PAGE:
"Our work in Naama not only demonstrated the great need of orphaned and vulnerable children, but also the positive impact COPE has and will continue to make in the lives of its participants."
Every other Saturday at 3 pm in the parish of Naama, 40-60 children convene in an empty classroom, trickling in one by one and slipping into their seats. Some as young as 10 years old, others as old as 17, all have walked the distances to attend COPE (Counseling Orphans, Promoting Empowerment). Despite their differences in age and home village, what these children have common is their status as orphaned and vulnerable children. Entering its second year, COPE is a counseling program developed through the collaboration of community members and Duke students to address the needs of orphaned and vulnerable children in Naama.
The foundation for COPE began in 2011, when Duke undergraduate Grace Zhou conducted a research project on orphaned and vulnerable children (OVC) in the 14 villages comprising Naama Parish, Mityana, Uganda. She discovered poor physical, cognitive, and emotional health in community-based OVC compared to their peers living in orphanages. To improve the situation of OVC living in the community, COPE evolved to its current innovative model consisting of psychosocial counseling services, material support, and career counseling. The program is managed locally with a General Manager, Nakafeero Robinah, overseeing all daily affairs along with two support staff members.
Building upon six years of work through the Naama Community Health Collaboration, COPE’s success draws upon strong ties between leaders from both Duke and the Naama community. Gaining recognition and support at the district level has not only demonstrated the need for COPE, but has also enabled us to more efficiently mobilize necessary resources to further our cause.
After winning second place in ChangeWorks, a social venture competition sponsored in part by CASE, and subsequently gaining access to SEAD funding, we have been able to take COPE into its second functional year. The additional funds allowed us to double our budget for 2013-2014 and 2014-2015 from $710 to $1500 per year. During our fieldwork in Naama this summer, we were able to make several concrete advances towards COPE’s fundamental program goals:
- Psychosocial counseling sessions: To improve mental and emotional health of participating students, each COPE session involves an hour of psychosocial counseling from a local social worker in the community. These session include activities to boost self-esteem, create a sense of community, and provide an outlet to cope with their difficult experiences.
- Material Assistance: As most children in the program live in low-income families, part of COPE’s mission involves providing them with materials essential to their success in schools. During our first few sessions, COPE distributed workbooks and other school supplies—materials most participants normally wouldn’t be able to afford.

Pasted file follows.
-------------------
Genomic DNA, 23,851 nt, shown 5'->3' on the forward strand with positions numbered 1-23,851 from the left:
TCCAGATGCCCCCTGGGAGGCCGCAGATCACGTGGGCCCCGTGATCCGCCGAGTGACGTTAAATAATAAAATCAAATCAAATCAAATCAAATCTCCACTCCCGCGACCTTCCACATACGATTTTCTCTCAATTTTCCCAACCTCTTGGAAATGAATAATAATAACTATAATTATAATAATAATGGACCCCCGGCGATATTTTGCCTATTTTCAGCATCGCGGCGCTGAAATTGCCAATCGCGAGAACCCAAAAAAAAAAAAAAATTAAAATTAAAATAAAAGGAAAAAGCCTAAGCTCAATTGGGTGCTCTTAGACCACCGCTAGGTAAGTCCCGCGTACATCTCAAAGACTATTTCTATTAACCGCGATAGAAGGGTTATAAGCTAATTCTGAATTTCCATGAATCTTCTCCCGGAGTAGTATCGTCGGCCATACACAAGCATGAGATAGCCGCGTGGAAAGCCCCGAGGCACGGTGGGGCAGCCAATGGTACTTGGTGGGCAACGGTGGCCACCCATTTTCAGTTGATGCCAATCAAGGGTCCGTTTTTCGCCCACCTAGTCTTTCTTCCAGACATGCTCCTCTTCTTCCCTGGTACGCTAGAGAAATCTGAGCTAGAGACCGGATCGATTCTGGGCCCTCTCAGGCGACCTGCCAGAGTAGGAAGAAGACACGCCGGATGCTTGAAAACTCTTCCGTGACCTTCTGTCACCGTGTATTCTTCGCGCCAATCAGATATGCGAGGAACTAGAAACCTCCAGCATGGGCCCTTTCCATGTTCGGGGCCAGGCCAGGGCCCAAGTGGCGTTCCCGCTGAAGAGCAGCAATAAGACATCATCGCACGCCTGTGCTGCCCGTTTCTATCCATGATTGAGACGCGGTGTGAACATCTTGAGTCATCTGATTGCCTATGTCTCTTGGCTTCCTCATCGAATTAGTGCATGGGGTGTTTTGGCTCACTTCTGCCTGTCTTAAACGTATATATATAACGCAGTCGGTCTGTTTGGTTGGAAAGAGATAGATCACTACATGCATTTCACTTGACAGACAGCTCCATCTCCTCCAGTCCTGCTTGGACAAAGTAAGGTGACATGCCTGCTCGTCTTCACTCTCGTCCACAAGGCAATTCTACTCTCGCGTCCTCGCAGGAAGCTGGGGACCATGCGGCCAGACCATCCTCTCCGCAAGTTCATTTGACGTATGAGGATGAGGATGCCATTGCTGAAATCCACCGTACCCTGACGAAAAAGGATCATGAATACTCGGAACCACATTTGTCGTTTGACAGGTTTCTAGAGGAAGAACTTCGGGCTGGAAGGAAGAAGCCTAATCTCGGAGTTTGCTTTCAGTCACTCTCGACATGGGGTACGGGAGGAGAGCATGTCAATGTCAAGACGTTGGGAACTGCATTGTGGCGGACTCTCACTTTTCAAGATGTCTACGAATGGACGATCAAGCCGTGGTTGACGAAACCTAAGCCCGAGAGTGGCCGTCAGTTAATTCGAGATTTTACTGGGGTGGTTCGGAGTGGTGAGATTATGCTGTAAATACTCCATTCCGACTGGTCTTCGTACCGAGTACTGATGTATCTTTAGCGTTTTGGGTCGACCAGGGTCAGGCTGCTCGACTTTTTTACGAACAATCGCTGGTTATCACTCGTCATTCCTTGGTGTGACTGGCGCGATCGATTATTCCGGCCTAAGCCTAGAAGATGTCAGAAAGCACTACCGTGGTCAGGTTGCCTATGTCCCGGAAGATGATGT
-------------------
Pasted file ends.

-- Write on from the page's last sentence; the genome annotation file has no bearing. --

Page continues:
- Health Outreaches: Due to the prevalence of worm infection in the Naama area, primarily due to lack of footwear, we chose to administer deworming tablets to program participants after receiving guardian consent. As it is recommended for children to be dewormed four times a year, we will continue to administer deworming medication throughout the course of the program. We are also raising funds to purchase shoes and possibly malaria nets as preventative measures against common diseases in Naama.
Under the supervision of General Manager Nakafeero Robinah, COPE plans to implement elements tested out during its pilot year:
- Career counseling: COPE aims to not only provide a survey of potential career paths, but to also give participants the confidence to pursue such aspirations. Several times over the course of the program, COPE will invite professionals to explain their various occupations and serve as role models. COPE strives to facilitate the exposure of these children to a diverse array of careers that they would otherwise not encounter.
- Income-generation projects: We have also been able to jump-start an income generating project. The children, having been divided into groups based on their home villages, will manage 3 pigs.
- School and home visits: It can be difficult to effectively monitor the situation of child in the program when it is not possible to see him or her outside of the context of the sessions. Subsequently, at the start of the next term the General Manager will be making school and home visits to ensure that lessons practiced within the sessions are continued at home.
Our work in Naama not only demonstrated the great need of orphaned and vulnerable children, but also the positive impact COPE has and will continue to make in the lives of its participants. Having seen what COPE has already accomplished, we are excited for the future, but we also understand that we need to continue to test the program to evaluate its effectiveness and develop research materials for the counselors who are conducting the psychosocial components of the program. Once we make positive steps in these directions, the future of COPE and the children enrolled in the program will look even brighter.